NEWS | April 16, 2012

NRL Oceanographer Coaches Junior High Robotics Team

By Shannon Breland

Naval Research Laboratory Stennis oceanographer Clark Rowley recently spent 80 hours over 10 weeks playing with LEGO blocks, teaching junior high students how to build robots.

Rowley has been coaching the Boyet Junior High School's FIRST Lego League (FLL) team since 2009. FLL is a robotics-focused, extra-curricular program for middle school students. During the 10-week season, junior high teams build LEGO-based robots and develop research projects for a chance to compete in the FLL regional competitions.

It's fun to watch the kids go from just a box of LEGO parts and create a really capable robot with some very clever engineering, Rowley said. The kids do the research. They build the robots. They do the work. That is the heart of FIRST LEGO League.

With the help of teachers and an assistant coach, Rowley prepared the 10 students for the 2011 FIRST LEGO League Louisiana Regional Competition in December. Food contamination was the theme for this year's competition, so Rowley's team found an article about a rodent infestation in a Peruvian school cafeteria. The students conducted research and spoke with experts on rats, rat control, and autonomous robots, and proposed a system of communicating robots to perform rodent control in food storage warehouses. As part of the project, they demonstrated a system of two LEGO robots communicating over Bluetooth.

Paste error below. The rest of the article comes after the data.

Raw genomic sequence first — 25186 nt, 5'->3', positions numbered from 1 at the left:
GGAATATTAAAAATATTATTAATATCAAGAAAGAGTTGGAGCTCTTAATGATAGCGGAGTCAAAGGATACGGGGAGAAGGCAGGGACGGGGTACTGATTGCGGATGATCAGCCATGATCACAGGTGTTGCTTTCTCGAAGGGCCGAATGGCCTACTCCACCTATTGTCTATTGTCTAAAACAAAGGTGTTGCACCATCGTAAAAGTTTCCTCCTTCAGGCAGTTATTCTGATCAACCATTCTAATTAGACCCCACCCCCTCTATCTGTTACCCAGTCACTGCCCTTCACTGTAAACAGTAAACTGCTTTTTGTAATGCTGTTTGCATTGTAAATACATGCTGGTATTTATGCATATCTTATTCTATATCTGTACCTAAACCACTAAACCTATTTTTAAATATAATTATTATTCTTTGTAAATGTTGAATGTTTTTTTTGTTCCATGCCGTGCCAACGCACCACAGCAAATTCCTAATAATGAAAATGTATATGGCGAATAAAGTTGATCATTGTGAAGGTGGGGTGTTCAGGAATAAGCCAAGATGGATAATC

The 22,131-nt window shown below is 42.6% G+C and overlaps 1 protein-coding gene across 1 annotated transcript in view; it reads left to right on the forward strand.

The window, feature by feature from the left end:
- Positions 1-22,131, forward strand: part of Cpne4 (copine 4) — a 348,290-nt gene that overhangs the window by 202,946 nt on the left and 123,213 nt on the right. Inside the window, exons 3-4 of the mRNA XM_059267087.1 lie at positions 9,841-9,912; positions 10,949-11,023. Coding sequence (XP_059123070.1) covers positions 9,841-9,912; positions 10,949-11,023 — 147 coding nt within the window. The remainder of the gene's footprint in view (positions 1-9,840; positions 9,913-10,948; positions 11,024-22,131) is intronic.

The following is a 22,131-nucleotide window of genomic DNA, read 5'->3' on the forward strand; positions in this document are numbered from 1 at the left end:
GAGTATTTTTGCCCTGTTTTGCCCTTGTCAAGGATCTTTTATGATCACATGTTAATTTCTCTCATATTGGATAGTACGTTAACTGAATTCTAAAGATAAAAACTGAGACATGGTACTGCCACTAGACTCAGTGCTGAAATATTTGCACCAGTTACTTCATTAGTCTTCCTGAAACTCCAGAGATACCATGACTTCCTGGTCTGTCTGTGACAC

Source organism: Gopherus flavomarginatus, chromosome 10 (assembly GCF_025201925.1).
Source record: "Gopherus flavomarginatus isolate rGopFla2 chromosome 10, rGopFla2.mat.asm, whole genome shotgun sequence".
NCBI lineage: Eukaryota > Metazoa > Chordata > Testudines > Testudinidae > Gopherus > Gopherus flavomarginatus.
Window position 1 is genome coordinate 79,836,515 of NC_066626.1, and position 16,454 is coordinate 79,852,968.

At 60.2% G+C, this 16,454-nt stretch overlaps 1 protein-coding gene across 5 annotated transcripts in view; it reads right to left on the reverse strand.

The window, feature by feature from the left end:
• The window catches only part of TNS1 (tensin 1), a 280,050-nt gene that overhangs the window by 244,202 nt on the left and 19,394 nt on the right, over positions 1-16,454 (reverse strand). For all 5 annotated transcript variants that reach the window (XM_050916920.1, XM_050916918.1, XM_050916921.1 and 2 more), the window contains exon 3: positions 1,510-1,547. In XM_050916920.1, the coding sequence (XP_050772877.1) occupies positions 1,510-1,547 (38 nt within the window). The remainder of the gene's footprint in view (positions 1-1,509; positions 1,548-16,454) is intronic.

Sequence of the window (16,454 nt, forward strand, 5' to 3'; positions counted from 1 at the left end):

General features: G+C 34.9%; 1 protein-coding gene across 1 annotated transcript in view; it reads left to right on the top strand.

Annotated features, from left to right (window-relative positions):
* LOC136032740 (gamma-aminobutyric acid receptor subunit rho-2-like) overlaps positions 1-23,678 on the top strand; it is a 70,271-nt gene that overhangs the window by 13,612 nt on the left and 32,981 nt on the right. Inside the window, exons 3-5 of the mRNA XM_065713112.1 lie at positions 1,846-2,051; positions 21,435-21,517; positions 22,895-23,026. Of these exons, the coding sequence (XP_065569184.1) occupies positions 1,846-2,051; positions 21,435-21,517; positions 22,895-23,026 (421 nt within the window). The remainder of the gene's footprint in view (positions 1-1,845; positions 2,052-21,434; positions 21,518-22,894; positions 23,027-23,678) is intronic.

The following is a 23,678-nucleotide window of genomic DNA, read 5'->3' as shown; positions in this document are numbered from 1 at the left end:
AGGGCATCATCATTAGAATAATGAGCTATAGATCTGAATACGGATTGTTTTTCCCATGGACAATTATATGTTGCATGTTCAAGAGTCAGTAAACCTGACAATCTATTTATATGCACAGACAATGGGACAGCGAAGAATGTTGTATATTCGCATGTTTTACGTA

Rowley and his team's hard work and dedication paid off again at this year's competition. Boyet won a Core Award for Mechanical Design and placed second out of 57 teams in the Robot Performance division. Rowley's team has also been successful in the past, winning 2nd overall in 2010 and the Rookie Award in 2009. Aside from being successful in the competition, Rowley believes that FLL is an important stepping-stone for young students into the world of STEM.

I think it's a great introduction for the kids into the engineering process, said Rowley. Brain storming ideas, building prototypes, finding out what doesn't work and coming back fixing it and finding their own solutions.

Rowley received his Ph.D. in oceanography from the University of Rhode Island in 1996 and began his NRL career in 2001. Throughout the years Rowley's work has been praised numerous times, and in 2010 he received a Department of the Navy Meritorious Civilian Service Medal. However, Rowley says that one of the most fulfilling parts of his career has been working with FLL.

FLL is so rewarding, Rowley said. The kids are amazing and really commit to the project. The entire season is a blast. I encourage all scientists to take advantage of opportunities like FLL.